Do you know if your country’s risk level may affect your Australian student visa application? By understanding the country’s risk level, it may help you to minimize the refusal of your student visa application.
Normally people would not think any further about it. The minute they have decided their study in Australia, they will only focus on preparing their study. Luckily if you are guided by a trusted Australia education agency, where they could help you with your enrollment and visa application. If you decide it on your own with limited knowledge of student visa regulation, it may lead to the refusal visa which may lower your chances of continuing your study to Australia.
If you are currently preparing your study in Australia and will soon apply for a student visa, this is the basic information that you might need. The Australian Government had made several changes to its regulation for international study. Previously, there were 5 different subclasses for international study, where it was divided by the level of study. For example, subclass 570 for ELICOS study, subclass 572 for VET (Vocational Education and Training) study, subclass 573 for Degree study, etc. Nowadays there’s only one subclass for most international students to go into Australia for any study purposes, the Subclass 500. Phew that makes life a bit easier, doesn’t it?
The Department of Home Affairs also introduced Simplified Student Visa Framework (SSVF) to replace the previous Assessment Level (AL) framework and Streamlined Visa Processing (SVP) arrangements. SSVF applies to all students and all programs. Under SSVF, evidentiary requirements in applying for a student visa will be based on the combined immigration risk of the applicant’s country of citizenship and their chosen education provider.
What is this risk level we are speaking of?
In general, the Department of Home Affairs determines the country and provider risk ratings using immigration risk methodology. This methodology is used to calculate evidence levels that are allocated to each education provider and country. The higher score of evidence level index describes the level of risk ratings and the higher evidence level required.
The following indicators are used to calculate the evidence level of each education provider and country.
- rate of refusals due to a fraud reason (40% weighting)
- rate of refusals (excluding fraud) (10% weighting)
- rate of student visa holders becoming unlawful non-citizens (15% weighting)
- rate of Subsequent Protection Visa applications (10% weighting)
This table describes the evidence level index and evidence level required in applying for a student visa. The evidence level index weighted by the average of all indicators where the higher evidence level index, the higher evidence level required.
How do these risk levels affect your student visa preparation and application?
The department of Immigration uses a combined immigration risk of the prospective student’s education provider and country of citizenship to determine whether the student needs to provide more evidentiary documents such as evidence of Financial and English language capacity with their student visa application.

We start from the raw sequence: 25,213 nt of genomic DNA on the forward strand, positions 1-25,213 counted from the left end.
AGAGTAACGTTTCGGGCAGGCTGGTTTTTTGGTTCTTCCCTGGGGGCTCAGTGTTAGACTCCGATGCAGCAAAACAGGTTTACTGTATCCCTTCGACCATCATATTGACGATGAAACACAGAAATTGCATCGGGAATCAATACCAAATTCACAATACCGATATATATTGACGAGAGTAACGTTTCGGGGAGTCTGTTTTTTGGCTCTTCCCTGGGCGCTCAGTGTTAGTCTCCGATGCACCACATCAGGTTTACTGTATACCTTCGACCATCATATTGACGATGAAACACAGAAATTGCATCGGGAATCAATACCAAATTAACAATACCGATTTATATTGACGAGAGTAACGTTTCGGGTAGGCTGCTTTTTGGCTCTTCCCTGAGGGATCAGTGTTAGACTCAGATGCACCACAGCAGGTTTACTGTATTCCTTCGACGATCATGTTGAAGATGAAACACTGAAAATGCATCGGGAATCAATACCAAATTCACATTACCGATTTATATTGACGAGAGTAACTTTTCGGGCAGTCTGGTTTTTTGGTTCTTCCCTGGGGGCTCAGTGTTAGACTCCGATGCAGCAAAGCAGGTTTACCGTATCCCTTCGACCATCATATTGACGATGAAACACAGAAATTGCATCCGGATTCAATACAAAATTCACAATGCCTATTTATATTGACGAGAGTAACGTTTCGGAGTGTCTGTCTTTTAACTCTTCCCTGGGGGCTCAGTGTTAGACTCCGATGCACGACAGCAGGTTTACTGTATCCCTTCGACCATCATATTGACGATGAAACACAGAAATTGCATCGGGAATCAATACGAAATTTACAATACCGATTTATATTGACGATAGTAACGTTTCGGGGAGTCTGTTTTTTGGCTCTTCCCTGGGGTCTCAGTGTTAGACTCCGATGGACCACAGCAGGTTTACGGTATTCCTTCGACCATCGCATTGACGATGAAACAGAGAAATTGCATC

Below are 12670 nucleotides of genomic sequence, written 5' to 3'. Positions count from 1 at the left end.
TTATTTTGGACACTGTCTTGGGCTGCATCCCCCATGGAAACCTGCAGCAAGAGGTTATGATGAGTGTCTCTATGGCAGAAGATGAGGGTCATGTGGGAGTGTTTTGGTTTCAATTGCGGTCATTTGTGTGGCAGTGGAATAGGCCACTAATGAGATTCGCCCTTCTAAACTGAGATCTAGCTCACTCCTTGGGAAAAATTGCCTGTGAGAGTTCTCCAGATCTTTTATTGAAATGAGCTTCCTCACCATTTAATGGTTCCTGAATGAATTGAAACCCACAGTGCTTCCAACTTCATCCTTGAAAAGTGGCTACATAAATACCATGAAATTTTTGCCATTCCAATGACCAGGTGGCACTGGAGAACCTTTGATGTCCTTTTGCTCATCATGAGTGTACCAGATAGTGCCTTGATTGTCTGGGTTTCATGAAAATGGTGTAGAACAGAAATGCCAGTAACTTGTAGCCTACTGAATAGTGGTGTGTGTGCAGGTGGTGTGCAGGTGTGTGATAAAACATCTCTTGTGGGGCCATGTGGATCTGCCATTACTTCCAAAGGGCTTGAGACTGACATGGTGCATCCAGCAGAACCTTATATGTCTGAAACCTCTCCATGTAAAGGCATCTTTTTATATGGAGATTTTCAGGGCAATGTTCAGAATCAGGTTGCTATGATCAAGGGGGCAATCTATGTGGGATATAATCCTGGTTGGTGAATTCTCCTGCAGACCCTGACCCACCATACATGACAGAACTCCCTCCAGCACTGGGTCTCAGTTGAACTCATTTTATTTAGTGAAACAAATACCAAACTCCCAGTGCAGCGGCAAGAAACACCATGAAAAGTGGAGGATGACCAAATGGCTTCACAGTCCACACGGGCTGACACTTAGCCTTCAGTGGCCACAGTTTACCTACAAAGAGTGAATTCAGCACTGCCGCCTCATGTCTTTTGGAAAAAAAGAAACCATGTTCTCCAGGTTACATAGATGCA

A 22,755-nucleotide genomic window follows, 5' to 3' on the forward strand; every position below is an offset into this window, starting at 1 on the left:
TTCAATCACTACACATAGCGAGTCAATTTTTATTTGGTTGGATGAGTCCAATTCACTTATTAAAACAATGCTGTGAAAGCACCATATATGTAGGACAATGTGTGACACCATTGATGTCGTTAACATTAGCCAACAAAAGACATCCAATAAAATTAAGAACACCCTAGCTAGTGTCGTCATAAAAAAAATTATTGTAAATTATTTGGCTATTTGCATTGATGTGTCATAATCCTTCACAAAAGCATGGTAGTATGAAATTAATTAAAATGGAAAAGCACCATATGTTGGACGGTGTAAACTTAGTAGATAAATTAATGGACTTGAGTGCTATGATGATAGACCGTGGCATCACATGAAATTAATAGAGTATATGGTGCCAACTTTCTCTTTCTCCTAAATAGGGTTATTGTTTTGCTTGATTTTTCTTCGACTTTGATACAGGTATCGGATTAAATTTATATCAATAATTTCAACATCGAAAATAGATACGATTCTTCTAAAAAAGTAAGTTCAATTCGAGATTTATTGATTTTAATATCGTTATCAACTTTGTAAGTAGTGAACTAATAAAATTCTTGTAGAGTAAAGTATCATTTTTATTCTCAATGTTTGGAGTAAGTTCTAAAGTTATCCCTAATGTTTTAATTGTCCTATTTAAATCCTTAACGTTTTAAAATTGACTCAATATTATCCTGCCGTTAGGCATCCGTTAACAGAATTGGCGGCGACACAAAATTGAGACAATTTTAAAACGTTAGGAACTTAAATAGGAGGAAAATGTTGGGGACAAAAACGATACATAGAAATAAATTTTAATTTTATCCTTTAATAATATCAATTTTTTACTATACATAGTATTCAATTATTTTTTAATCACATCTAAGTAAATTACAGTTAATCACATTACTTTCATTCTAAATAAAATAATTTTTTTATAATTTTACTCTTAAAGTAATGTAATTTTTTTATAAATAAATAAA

Generally, students who enroll with a low-risk education provider will not have to provide many documents if they come from a low-risk country. However, students who come from a high-risk country will have to provide more documents, regardless of their education provider’s level.
As the student visa requirements would depend on your nationality and your education provider, always try to go with education providers with the lowest immigration risk to further minimize student visa document preparation and the possibility of student visa refusal.
Nevertheless, as long as you are able to provide the required sufficient documents including Genuine Temporary Entrant (GTE) requirement, enrolling to the education provider with high immigration risk will not be a problem.
You are able to identify what documents you will be required to provide with your visa application by entering your intended education provider and country of citizenship into an online tool.
Will it be affected too if I want to bring my family as my dependent on my student visa?
Yes, the requirements applied for dependent student visas will be based on the main student visa holder requirements. If the main student visa holder requires more evidentiary documents, you also need to prepare more evidentiary documents for your dependent student visa application. For more information about bringing or including your family, please refer to Home Affairs. You also can refer to this article if you are an applicant from a country with high immigration risk.
It is important to pay attention to your country status and the intended education provider to the success rate of your student visa application. If you are unsure of how you should proceed with the student visa application or choose the proper education provider, we are here for you. Feel free to reach us through email at firstname.lastname@example.org or via phone on at +618 6102 1118 (Perth Office), +612 800 54777 (Sydney Office), +613 9010 6100 (Melbourne Office). Our professional consultants, along with our in-house Australian Registered Migration Agents, ONEderland Consulting, will also give you an insight into the possibility of your next visa application.